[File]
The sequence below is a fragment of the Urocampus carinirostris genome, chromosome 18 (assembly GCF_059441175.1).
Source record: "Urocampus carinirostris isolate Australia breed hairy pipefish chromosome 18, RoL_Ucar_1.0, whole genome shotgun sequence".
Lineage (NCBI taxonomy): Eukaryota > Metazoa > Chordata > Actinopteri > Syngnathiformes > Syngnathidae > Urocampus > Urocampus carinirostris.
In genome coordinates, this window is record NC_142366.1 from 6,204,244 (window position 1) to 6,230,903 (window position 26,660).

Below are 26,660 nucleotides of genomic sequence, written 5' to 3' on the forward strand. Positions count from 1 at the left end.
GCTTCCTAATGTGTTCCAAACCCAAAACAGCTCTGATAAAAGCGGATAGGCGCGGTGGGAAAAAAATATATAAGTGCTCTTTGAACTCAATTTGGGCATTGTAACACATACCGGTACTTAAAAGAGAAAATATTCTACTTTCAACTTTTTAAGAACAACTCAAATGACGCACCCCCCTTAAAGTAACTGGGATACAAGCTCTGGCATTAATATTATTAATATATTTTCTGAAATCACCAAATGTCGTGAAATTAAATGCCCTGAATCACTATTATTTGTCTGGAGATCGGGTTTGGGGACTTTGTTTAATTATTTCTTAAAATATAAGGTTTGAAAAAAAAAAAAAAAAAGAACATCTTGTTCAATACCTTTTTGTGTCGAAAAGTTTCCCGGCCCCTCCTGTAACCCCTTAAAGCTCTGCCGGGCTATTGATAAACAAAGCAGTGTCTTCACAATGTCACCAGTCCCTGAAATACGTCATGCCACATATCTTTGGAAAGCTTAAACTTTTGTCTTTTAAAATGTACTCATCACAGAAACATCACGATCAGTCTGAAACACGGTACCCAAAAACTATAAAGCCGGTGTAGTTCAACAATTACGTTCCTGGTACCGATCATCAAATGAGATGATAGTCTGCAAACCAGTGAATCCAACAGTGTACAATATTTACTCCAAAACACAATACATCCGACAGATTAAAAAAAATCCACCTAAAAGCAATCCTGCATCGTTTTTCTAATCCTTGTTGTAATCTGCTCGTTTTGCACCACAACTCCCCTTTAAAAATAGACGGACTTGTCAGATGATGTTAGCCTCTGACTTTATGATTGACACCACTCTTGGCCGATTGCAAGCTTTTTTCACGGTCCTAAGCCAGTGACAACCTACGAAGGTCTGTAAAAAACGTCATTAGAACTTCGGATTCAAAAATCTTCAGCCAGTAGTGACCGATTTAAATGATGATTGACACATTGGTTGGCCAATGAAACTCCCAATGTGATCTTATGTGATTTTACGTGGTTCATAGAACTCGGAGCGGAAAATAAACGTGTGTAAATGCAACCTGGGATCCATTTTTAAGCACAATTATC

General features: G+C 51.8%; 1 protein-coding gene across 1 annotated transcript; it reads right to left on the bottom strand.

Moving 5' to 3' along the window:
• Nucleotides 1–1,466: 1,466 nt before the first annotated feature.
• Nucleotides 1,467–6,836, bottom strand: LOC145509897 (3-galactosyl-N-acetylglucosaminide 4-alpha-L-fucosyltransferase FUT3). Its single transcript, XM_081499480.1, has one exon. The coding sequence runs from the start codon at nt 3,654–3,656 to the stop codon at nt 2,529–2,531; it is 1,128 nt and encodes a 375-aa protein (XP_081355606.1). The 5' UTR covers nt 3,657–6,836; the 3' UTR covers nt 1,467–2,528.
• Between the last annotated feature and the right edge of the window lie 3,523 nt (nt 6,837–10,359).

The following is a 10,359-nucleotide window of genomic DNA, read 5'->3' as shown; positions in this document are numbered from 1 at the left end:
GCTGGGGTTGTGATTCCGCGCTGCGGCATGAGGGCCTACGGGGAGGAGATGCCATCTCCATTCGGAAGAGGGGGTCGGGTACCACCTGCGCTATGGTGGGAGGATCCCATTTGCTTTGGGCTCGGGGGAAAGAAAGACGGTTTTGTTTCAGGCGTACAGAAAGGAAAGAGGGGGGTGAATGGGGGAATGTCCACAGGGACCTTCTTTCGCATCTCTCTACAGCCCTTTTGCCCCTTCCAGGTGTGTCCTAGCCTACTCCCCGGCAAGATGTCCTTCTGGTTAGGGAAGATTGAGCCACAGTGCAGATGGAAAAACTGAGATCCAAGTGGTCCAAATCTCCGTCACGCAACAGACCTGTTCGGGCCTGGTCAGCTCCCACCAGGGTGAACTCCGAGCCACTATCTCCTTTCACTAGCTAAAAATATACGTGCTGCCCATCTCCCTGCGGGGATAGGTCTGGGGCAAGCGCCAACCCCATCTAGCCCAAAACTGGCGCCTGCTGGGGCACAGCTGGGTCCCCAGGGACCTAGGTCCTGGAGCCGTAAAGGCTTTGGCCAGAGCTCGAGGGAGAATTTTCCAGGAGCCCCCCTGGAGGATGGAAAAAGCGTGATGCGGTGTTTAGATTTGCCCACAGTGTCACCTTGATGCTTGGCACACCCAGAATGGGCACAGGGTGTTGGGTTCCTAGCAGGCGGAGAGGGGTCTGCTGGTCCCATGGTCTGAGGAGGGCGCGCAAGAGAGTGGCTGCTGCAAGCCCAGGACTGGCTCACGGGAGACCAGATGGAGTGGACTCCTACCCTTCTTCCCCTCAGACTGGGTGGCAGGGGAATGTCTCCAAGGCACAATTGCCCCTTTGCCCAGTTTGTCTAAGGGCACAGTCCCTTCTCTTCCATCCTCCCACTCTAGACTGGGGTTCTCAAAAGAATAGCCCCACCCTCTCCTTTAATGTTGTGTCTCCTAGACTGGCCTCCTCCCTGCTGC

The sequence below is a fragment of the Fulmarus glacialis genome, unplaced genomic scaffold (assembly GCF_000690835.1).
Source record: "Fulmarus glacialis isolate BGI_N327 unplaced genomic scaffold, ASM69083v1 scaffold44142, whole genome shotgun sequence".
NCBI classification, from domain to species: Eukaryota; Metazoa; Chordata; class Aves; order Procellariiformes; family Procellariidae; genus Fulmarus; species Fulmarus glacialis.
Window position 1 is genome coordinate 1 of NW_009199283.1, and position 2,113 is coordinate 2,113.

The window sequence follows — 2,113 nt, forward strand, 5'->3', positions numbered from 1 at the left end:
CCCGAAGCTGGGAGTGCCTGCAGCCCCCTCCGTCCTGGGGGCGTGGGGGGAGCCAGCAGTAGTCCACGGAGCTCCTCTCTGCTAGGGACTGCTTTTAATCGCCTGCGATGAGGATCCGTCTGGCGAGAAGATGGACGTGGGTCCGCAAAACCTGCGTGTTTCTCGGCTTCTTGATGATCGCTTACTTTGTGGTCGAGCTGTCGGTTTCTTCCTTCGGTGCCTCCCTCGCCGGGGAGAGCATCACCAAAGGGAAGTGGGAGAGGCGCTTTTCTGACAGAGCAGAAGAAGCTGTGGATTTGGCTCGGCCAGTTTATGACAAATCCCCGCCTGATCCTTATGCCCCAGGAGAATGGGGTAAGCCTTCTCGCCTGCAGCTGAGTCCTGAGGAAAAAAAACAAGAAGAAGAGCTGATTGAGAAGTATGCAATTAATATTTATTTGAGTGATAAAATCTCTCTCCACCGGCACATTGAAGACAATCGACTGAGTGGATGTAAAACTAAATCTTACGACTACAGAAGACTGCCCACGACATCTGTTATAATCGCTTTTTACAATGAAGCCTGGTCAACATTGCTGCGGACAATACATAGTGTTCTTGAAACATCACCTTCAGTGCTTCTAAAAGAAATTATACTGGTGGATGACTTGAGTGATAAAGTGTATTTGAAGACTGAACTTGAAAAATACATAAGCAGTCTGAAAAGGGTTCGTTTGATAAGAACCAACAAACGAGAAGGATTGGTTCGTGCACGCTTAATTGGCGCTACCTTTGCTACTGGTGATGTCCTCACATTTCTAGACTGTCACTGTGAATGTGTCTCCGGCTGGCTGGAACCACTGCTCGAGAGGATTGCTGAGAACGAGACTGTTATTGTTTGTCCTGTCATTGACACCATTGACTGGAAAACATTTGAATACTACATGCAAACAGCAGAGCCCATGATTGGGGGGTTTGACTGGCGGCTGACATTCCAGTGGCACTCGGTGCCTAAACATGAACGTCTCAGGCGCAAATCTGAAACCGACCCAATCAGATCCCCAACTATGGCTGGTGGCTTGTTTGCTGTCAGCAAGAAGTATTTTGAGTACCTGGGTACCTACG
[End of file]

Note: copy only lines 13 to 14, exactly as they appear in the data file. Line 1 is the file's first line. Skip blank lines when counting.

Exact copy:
GCTGGGGTTGTGATTCCGCGCTGCGGCATGAGGGCCTACGGGGAGGAGATGCCATCTCCATTCGGAAGAGGGGGTCGGGTACCACCTGCGCTATGGTGGGAGGATCCCATTTGCTTTGGGCTCGGGGGAAAGAAAGACGGTTTTGTTTCAGGCGTACAGAAAGGAAAGAGGGGGGTGAATGGGGGAATGTCCACAGGGACCTTCTTTCGCATCTCTCTACAGCCCTTTTGCCCCTTCCAGGTGTGTCCTAGCCTACTCCCCGGCAAGATGTCCTTCTGGTTAGGGAAGATTGAGCCACAGTGCAGATGGAAAAACTGAGATCCAAGTGGTCCAAATCTCCGTCACGCAACAGACCTGTTCGGGCCTGGTCAGCTCCCACCAGGGTGAACTCCGAGCCACTATCTCCTTTCACTAGCTAAAAATATACGTGCTGCCCATCTCCCTGCGGGGATAGGTCTGGGGCAAGCGCCAACCCCATCTAGCCCAAAACTGGCGCCTGCTGGGGCACAGCTGGGTCCCCAGGGACCTAGGTCCTGGAGCCGTAAAGGCTTTGGCCAGAGCTCGAGGGAGAATTTTCCAGGAGCCCCCCTGGAGGATGGAAAAAGCGTGATGCGGTGTTTAGATTTGCCCACAGTGTCACCTTGATGCTTGGCACACCCAGAATGGGCACAGGGTGTTGGGTTCCTAGCAGGCGGAGAGGGGTCTGCTGGTCCCATGGTCTGAGGAGGGCGCGCAAGAGAGTGGCTGCTGCAAGCCCAGGACTGGCTCACGGGAGACCAGATGGAGTGGACTCCTACCCTTCTTCCCCTCAGACTGGGTGGCAGGGGAATGTCTCCAAGGCACAATTGCCCCTTTGCCCAGTTTGTCTAAGGGCACAGTCCCTTCTCTTCCATCCTCCCACTCTAGACTGGGGTTCTCAAAAGAATAGCCCCACCCTCTCCTTTAATGTTGTGTCTCCTAGACTGGCCTCCTCCCTGCTGC

The sequence below is a fragment of the Fulmarus glacialis genome, unplaced genomic scaffold (assembly GCF_000690835.1).